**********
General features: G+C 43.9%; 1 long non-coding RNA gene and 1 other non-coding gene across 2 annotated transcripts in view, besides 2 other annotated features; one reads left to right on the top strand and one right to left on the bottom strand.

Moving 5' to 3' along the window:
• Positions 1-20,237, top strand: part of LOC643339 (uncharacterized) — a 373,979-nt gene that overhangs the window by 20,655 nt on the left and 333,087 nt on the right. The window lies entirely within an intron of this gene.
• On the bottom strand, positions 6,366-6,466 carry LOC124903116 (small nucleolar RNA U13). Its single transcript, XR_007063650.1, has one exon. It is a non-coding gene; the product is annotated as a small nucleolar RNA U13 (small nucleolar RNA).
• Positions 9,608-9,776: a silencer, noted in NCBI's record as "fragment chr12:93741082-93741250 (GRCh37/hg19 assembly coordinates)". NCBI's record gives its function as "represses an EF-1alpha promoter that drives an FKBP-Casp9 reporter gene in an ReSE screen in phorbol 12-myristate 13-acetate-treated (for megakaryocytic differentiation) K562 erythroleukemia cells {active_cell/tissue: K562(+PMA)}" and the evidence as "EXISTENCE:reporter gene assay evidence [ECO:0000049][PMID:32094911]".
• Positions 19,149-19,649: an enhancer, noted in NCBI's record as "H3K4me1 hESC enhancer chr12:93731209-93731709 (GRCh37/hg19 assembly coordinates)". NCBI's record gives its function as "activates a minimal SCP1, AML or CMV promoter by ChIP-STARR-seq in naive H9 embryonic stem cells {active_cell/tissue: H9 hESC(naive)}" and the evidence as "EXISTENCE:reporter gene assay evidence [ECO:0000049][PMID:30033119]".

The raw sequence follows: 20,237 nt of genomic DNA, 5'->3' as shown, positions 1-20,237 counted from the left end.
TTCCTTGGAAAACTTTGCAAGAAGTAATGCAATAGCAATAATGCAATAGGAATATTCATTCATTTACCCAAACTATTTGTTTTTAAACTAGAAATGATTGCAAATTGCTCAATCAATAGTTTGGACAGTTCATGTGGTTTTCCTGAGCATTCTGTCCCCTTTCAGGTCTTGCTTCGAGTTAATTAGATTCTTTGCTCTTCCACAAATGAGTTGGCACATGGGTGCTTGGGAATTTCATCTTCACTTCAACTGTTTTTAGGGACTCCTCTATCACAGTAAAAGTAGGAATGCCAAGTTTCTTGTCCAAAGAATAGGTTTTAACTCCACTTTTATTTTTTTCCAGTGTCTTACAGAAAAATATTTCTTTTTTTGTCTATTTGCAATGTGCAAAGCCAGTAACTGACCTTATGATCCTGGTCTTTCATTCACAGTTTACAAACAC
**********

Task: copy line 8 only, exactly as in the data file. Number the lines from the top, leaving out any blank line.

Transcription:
TTCCTTGGAAAACTTTGCAAGAAGTAATGCAATAGCAATAATGCAATAGGAATATTCATTCATTTACCCAAACTATTTGTTTTTAAACTAGAAATGATTGCAAATTGCTCAATCAATAGTTTGGACAGTTCATGTGGTTTTCCTGAGCATTCTGTCCCCTTTCAGGTCTTGCTTCGAGTTAATTAGATTCTTTGCTCTTCCACAAATGAGTTGGCACATGGGTGCTTGGGAATTTCATCTTCACTTCAACTGTTTTTAGGGACTCCTCTATCACAGTAAAAGTAGGAATGCCAAGTTTCTTGTCCAAAGAATAGGTTTTAACTCCACTTTTATTTTTTTCCAGTGTCTTACAGAAAAATATTTCTTTTTTTGTCTATTTGCAATGTGCAAAGCCAGTAACTGACCTTATGATCCTGGTCTTTCATTCACAGTTTACAAACAC